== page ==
On the same day, at around 4:00 p.m. to 5:00 p.m., accused-appellants were brought to a barangay hall near Camp Crame. The police officers were not able to find the barangay chairman so they called the person sweeping the floor.43 Sagarbaria was forced to hold the white window envelope, which he refused to do, but the police officers brushed his closed fist against the envelope.44 They were then brought back to Camp Crame to a place which looked like a hospital, and where their urine and his hand were examined. The chemist did not find ultraviolet powder. They found cuticle remover substance instead, because his hand was having a manicure when he was arrested. They were also asked whether they were mauled or why they had a contusion. He said no, although Macaumbang had a cut on his lip. They stayed overnight at Camp Crame.45

The following day, at around 1:00 p.m., they were brought to the office of the City Prosecutor of Muntinlupa, before whom Sagarbaria signed his counter-affidavit.46 He was unable to read the document because he was asked to sign it just as they were about to enter the prosecutor's office. When he read his counter-affidavit, he noticed that there were inaccuracies on the document. He asked his lawyer why the things he wrote were not included. His lawyer said he would take care of the matter.47 His wife, daughter, and barber Jimuel Ole, submitted affidavits during the preliminary investigation.48

The final defense witness was Elizabeth Sagarbaria, wife of accused-appellant. She stated that she was tending to the barber shop at 11:00 a.m. then she brought a manicurist to her husband on the second floor for a manicure.49 As she was putting her grandchild to sleep, a man with a gun and some civilian-clad companions, entered their house. She asked them what they were looking for but they did not answer. She then saw her husband go downstairs. She was going to follow but a man prevented her from doing so. Nothing was found in the room.50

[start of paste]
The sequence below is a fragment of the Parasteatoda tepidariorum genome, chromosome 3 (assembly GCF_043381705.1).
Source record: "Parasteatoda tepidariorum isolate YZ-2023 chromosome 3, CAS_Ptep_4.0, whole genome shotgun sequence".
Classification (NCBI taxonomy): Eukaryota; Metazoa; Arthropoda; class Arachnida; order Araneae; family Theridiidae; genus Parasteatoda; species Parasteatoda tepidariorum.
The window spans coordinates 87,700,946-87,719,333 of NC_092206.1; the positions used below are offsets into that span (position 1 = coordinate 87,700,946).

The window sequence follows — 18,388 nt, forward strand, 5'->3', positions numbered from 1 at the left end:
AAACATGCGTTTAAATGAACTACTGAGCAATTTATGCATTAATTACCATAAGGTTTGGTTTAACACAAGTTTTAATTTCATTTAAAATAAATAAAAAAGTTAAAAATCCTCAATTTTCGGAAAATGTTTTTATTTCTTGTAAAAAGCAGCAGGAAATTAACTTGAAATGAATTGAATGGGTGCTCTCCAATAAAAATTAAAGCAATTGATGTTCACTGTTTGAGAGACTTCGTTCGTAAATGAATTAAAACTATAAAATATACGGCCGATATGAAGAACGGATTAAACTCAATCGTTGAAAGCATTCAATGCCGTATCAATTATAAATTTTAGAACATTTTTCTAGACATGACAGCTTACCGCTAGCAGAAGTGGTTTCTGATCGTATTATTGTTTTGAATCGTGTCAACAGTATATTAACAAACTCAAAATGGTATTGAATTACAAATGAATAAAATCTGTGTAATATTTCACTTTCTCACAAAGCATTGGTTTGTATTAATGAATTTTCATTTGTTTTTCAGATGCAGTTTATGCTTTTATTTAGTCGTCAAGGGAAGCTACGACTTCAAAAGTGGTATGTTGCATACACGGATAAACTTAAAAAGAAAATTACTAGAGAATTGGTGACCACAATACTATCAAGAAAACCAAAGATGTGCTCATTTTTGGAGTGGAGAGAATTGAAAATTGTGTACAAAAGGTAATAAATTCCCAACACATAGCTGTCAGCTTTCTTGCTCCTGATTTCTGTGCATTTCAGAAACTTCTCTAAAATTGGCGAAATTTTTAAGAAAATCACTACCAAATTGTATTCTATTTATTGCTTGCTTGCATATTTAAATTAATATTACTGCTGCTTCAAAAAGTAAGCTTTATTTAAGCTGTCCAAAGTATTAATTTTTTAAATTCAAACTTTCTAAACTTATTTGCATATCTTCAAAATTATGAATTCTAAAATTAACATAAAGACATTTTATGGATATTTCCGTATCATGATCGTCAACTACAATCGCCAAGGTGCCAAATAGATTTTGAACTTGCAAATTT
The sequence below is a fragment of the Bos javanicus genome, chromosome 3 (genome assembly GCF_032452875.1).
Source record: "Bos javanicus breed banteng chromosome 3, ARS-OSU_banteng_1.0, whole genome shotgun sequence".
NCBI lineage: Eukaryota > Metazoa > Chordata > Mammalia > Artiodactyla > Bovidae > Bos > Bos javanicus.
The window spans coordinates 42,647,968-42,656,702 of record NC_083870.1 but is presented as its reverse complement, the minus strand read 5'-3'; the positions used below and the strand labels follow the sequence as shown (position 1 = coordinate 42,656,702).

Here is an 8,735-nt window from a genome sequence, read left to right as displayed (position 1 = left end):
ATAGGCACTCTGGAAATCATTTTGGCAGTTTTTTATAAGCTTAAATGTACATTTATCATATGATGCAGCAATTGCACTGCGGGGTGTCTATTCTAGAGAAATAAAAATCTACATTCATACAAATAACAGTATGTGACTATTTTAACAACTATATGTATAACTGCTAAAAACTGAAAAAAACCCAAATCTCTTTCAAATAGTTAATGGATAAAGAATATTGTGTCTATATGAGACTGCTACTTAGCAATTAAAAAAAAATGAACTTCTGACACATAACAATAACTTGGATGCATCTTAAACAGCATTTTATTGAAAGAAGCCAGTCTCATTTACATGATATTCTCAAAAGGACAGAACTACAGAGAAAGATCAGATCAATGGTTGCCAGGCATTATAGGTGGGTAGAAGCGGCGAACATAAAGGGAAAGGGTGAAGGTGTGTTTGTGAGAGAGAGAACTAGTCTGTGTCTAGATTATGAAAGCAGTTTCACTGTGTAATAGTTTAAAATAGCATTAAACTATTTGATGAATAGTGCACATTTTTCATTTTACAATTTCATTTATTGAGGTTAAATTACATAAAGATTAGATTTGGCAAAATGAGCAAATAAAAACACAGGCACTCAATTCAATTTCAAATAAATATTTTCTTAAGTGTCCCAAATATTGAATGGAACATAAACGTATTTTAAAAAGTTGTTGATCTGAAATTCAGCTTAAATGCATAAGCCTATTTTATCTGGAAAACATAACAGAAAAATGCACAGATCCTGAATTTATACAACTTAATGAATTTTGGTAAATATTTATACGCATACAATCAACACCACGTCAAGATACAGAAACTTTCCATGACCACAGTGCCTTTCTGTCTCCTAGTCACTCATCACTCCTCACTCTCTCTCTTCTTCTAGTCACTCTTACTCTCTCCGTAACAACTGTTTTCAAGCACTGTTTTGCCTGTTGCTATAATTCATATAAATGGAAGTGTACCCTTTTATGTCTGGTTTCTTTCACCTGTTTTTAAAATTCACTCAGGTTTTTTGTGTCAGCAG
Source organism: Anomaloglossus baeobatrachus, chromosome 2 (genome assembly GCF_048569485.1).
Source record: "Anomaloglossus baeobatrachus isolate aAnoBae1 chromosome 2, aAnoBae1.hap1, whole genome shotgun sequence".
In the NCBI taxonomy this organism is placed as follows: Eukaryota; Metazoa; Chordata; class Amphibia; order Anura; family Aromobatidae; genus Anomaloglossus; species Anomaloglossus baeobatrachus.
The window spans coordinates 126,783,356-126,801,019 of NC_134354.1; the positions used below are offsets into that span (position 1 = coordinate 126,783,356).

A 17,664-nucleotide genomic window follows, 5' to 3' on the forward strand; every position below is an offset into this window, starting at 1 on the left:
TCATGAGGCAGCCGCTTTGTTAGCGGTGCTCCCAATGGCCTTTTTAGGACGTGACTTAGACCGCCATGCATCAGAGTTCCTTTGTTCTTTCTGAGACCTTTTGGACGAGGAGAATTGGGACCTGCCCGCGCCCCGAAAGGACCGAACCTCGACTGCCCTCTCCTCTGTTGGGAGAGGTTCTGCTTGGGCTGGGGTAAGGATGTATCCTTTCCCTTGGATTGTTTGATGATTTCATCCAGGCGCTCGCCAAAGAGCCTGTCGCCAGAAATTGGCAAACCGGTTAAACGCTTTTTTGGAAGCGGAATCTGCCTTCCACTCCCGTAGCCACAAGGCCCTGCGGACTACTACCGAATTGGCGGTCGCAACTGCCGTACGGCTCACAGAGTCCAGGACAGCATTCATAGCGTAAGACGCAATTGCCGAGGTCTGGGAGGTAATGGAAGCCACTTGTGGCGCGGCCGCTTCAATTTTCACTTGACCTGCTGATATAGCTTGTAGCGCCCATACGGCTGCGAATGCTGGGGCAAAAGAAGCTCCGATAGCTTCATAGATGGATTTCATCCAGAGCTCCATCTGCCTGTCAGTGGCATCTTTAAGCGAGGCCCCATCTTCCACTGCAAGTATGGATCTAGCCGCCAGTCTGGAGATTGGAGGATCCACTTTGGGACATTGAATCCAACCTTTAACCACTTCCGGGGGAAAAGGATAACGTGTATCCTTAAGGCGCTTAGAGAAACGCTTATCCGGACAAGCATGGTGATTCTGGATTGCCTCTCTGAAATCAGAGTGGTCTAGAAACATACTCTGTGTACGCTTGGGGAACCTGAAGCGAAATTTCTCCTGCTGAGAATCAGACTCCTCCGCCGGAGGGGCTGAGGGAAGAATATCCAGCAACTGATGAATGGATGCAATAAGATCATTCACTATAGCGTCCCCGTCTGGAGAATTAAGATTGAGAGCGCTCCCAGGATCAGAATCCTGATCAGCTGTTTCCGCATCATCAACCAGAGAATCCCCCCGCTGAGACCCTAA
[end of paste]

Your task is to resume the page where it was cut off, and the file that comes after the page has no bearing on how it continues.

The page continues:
On presentation of rebuttal evidence, Calicdan denied pulling Macaumbang up to the second floor, and that it was Cruz, the informant, and Sagarbaria who first went up to the second floor. He saw Macaumbang get to the second floor sometime after Sagarbaria came back. At the time of arrest, Macaumbang was already at the second floor.51 He also denied demanding money from Sagarbaria's wife. On the contrary, Sagarbaria asked them if they could just settle the case with an "areglo" offered to Calicdan, Cruz, and Tizon52 while still at the place of the incident.53 He likewise denied that accused-appellants were brought out of Camp Crame to a nearby barangay hall for picture-taking.54 Finally, he explained that they were not able to do an inventory at the place of arrest because the informant told them that Sagarbaria had a police coddler.55

Further, P/Insp. Decena-Go stated that she examined accused-appellants for the presence of UV powder on their hands.56 She rebuffed Sagarbaria's statement that she had told him that the test for fluorescent powder on him yielded a negative result. She only gave results through a written report.57 She clarified that she saw UV powder which can only be seen under UV light, while a cuticle remover does not emit light under a UV tester. She said Sagarbaria was positive for UV powder found on the dorsal portion of his hands.58 There was no UV powder on Sagarbaria's palm, which could be caused by him not touching any object with ultraviolet powder or that the powder was washed away.59

The RTC Ruling